The United Church of Christ stands in the tradition of the apostolic church and the Protestant Reformation. Drawing on these deep historic roots, its congregations practice the Christian year in public worship.
The United Church of Christ was founded in 1957 by the joining of the Evangelical and Reformed Church and the Congregational Christian Church. These two denominations were likewise the result of mergers in the 1930s of the Evangelical Synod with the Reformed Church, and of the Congregational Church with the Christian Church. The present United Church of Christ includes German-rooted Evangelical and Reformed churches, Puritan Reformation-based Congregationalism, and the free-thinking spirit of the southern Christian Church.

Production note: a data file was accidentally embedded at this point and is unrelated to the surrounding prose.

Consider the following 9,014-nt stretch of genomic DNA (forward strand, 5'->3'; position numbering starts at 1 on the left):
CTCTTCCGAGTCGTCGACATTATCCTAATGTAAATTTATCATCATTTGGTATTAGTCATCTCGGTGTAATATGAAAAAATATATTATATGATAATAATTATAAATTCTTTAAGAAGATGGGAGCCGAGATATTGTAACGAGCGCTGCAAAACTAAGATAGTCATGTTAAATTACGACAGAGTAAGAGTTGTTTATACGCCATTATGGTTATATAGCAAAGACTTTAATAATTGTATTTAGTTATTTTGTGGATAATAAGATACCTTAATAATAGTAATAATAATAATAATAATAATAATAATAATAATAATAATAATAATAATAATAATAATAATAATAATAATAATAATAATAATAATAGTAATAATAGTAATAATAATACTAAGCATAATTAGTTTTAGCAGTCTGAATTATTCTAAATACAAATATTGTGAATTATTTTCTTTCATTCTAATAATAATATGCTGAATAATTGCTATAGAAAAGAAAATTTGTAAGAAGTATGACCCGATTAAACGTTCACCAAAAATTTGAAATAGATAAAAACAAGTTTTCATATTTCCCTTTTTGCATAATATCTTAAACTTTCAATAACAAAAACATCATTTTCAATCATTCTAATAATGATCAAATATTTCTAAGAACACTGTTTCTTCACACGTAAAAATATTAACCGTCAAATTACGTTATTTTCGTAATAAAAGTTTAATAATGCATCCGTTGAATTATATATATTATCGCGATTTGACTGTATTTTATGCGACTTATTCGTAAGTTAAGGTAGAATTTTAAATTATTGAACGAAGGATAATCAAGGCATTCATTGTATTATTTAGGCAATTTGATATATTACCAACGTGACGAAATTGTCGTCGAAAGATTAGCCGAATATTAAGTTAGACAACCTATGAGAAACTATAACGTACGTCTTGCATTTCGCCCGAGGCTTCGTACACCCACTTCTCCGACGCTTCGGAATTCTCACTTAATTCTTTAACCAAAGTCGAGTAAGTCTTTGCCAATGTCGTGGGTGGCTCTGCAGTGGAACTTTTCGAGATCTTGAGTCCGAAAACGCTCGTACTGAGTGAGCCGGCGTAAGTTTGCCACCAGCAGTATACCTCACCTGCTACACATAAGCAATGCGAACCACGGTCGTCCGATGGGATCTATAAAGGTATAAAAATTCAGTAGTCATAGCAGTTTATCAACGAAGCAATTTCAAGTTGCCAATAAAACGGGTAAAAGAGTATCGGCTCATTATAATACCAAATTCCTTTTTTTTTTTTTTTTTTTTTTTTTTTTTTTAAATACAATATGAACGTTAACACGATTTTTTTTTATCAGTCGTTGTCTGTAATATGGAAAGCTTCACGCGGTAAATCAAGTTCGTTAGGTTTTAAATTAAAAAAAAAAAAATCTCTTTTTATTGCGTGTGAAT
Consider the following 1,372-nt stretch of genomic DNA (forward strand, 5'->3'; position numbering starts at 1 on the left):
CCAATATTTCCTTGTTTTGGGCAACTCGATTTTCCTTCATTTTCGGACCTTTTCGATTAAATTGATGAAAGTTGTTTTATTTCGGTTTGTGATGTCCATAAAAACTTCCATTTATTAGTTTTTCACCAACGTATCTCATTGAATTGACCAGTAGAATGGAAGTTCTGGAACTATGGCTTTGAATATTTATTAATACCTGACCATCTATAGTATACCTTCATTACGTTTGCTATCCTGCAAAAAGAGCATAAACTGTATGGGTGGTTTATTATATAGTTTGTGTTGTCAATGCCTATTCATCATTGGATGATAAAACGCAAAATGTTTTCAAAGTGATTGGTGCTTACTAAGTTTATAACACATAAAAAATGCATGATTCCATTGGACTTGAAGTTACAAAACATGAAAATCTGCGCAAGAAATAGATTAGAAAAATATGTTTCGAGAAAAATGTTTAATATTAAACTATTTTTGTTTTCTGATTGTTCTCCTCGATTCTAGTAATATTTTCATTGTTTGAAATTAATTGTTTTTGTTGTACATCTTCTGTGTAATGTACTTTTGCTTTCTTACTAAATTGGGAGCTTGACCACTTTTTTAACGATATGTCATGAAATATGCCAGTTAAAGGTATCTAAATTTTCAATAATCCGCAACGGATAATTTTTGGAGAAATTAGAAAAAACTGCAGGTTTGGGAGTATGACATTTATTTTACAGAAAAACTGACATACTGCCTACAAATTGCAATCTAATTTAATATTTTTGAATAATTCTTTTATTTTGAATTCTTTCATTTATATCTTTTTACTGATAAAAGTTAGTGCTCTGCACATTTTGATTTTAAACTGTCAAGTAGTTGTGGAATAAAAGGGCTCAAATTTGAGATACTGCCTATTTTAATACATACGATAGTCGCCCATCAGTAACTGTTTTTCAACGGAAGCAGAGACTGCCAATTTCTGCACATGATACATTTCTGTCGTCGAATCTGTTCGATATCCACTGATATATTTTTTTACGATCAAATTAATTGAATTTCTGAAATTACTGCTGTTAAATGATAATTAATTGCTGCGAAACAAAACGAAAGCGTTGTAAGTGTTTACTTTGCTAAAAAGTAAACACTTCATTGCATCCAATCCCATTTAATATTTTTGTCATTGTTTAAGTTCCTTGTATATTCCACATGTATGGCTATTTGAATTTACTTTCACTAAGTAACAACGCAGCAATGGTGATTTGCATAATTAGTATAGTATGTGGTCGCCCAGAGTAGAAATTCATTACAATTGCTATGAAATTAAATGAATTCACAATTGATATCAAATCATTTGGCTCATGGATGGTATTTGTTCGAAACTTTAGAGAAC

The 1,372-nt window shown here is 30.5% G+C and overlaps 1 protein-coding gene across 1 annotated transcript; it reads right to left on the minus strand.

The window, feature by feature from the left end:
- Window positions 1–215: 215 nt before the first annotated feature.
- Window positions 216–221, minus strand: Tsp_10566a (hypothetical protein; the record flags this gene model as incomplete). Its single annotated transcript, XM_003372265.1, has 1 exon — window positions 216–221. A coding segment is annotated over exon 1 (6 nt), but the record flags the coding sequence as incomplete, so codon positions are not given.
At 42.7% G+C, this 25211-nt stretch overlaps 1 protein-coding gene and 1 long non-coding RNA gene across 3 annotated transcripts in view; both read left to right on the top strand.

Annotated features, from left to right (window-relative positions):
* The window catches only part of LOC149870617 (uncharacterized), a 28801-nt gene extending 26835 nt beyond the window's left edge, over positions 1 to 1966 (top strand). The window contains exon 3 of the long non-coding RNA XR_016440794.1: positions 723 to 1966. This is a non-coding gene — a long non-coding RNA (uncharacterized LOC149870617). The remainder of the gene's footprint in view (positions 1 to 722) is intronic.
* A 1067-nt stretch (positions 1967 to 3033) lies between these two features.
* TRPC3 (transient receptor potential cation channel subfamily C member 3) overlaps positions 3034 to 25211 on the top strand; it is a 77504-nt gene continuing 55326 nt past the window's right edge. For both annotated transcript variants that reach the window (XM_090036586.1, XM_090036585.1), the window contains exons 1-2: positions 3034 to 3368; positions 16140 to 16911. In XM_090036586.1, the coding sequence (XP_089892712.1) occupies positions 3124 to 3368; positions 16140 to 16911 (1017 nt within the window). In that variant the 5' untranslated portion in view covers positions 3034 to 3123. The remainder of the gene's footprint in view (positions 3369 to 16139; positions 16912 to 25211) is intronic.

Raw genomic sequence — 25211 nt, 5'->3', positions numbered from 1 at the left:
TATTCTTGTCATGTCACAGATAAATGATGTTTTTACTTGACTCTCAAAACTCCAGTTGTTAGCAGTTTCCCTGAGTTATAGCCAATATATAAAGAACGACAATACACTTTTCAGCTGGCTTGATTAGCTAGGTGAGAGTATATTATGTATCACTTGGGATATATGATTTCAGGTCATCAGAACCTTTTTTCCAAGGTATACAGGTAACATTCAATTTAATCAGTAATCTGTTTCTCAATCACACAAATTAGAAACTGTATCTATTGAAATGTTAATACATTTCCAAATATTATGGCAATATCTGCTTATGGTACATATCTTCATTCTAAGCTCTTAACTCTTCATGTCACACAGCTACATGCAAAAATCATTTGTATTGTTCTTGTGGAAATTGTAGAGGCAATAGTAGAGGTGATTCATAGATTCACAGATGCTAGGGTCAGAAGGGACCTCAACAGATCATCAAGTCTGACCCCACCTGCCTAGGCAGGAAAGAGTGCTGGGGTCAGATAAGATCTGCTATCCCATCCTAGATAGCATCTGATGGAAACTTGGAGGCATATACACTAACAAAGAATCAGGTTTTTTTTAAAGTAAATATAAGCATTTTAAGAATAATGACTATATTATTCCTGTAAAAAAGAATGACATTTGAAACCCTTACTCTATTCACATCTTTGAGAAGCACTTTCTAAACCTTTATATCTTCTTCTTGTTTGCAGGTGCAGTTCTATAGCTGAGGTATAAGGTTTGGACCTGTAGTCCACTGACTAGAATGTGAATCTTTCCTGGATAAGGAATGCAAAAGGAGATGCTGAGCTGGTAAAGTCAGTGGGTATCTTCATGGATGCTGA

Worship in a “united and a uniting church” properly reflects the rich traditions of the four major denominational streams of the United Church of Christ (Congregational, Christian, Evangelical, and Reformed) and of the many ethnic communities within its membership.